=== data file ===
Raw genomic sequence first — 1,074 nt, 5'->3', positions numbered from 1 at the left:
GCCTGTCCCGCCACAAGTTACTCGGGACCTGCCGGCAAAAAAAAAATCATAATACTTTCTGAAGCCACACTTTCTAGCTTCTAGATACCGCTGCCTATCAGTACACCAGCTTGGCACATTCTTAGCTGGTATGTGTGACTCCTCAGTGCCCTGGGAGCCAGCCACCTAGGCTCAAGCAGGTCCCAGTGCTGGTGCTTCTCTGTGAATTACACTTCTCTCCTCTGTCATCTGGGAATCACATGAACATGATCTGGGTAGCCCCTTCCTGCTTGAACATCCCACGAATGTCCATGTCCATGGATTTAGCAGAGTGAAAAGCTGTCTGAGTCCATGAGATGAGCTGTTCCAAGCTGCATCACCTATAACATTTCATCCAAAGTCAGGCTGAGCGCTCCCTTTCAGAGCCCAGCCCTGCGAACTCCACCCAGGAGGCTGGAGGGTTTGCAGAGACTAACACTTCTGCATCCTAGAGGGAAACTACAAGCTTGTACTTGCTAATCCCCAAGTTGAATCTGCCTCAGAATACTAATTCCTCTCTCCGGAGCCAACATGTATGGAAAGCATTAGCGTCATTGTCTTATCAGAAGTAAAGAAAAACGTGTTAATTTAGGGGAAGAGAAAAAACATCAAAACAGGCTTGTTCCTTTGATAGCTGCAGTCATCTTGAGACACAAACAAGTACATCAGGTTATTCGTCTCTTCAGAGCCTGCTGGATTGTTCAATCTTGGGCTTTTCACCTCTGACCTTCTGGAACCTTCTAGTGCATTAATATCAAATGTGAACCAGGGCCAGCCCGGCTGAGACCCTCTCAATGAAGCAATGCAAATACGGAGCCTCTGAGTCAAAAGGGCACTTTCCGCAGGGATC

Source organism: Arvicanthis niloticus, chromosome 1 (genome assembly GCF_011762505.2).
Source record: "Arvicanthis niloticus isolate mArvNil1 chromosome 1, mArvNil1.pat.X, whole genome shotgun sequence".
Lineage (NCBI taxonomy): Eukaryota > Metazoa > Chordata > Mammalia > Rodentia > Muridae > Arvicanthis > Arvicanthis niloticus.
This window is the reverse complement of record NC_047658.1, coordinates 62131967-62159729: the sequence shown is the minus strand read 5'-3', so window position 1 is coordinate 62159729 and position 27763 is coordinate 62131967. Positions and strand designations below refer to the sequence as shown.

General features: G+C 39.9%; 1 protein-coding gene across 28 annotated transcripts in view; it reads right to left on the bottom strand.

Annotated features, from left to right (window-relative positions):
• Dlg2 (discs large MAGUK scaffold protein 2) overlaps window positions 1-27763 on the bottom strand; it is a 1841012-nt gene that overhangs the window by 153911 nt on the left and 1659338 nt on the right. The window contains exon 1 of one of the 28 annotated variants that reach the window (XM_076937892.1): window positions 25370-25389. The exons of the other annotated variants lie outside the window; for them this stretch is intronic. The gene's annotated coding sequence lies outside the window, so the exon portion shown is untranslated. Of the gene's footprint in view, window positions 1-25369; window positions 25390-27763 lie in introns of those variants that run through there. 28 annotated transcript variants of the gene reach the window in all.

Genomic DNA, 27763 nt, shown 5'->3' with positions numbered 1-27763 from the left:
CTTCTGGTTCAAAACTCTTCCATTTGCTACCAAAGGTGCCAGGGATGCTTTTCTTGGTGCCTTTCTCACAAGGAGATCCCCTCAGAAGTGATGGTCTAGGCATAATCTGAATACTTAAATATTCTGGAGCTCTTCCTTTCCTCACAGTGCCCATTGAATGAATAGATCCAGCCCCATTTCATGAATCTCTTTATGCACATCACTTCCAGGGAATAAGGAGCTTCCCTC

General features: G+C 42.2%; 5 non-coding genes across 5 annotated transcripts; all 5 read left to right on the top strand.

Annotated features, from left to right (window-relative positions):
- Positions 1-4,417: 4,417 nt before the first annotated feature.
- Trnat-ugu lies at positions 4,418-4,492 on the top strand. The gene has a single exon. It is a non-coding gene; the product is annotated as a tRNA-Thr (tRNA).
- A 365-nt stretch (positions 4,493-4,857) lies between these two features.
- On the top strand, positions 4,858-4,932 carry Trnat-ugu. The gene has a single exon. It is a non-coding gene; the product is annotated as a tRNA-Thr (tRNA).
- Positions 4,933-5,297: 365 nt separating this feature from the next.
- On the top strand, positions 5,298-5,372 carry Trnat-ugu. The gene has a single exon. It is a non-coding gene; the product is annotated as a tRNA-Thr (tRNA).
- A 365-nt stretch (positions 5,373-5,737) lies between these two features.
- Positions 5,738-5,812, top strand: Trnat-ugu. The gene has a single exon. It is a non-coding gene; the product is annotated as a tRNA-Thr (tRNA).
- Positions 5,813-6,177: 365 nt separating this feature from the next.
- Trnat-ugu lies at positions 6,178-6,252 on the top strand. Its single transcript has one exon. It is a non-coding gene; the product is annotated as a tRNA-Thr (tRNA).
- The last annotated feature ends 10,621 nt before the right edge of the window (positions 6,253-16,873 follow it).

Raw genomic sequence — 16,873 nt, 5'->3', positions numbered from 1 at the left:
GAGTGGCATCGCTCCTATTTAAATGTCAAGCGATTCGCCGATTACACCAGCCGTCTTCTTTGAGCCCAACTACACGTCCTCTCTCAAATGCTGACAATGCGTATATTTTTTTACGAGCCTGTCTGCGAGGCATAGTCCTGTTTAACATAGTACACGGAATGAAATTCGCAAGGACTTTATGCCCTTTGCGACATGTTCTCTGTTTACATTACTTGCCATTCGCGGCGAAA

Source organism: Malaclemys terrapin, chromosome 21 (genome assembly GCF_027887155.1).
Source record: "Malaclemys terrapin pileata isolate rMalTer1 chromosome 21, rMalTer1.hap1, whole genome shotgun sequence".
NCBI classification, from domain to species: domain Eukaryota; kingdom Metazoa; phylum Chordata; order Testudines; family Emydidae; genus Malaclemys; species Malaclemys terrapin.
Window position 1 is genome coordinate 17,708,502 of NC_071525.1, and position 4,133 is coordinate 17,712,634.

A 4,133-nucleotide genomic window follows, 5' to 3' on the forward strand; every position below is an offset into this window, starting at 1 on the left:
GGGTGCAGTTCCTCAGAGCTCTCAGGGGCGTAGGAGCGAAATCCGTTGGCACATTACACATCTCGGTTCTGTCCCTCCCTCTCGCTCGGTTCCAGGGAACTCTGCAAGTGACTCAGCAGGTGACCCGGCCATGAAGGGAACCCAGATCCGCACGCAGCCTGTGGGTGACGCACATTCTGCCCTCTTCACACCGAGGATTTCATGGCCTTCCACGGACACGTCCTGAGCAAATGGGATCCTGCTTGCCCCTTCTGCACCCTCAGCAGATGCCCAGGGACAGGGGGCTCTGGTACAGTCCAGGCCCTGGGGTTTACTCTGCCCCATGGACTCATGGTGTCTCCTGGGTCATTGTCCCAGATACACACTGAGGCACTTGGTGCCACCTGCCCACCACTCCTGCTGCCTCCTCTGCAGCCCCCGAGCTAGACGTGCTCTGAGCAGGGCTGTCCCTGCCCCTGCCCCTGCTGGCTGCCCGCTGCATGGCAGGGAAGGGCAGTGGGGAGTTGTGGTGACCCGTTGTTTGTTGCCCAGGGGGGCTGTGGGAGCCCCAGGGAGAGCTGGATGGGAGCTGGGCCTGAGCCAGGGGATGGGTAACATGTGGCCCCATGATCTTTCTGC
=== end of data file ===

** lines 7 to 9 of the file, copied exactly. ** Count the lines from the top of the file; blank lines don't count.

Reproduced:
General features: G+C 39.9%; 1 protein-coding gene across 28 annotated transcripts in view; it reads right to left on the bottom strand.

Annotated features, from left to right (window-relative positions):
• Dlg2 (discs large MAGUK scaffold protein 2) overlaps window positions 1-27763 on the bottom strand; it is a 1841012-nt gene that overhangs the window by 153911 nt on the left and 1659338 nt on the right. The window contains exon 1 of one of the 28 annotated variants that reach the window (XM_076937892.1): window positions 25370-25389. The exons of the other annotated variants lie outside the window; for them this stretch is intronic. The gene's annotated coding sequence lies outside the window, so the exon portion shown is untranslated. Of the gene's footprint in view, window positions 1-25369; window positions 25390-27763 lie in introns of those variants that run through there. 28 annotated transcript variants of the gene reach the window in all.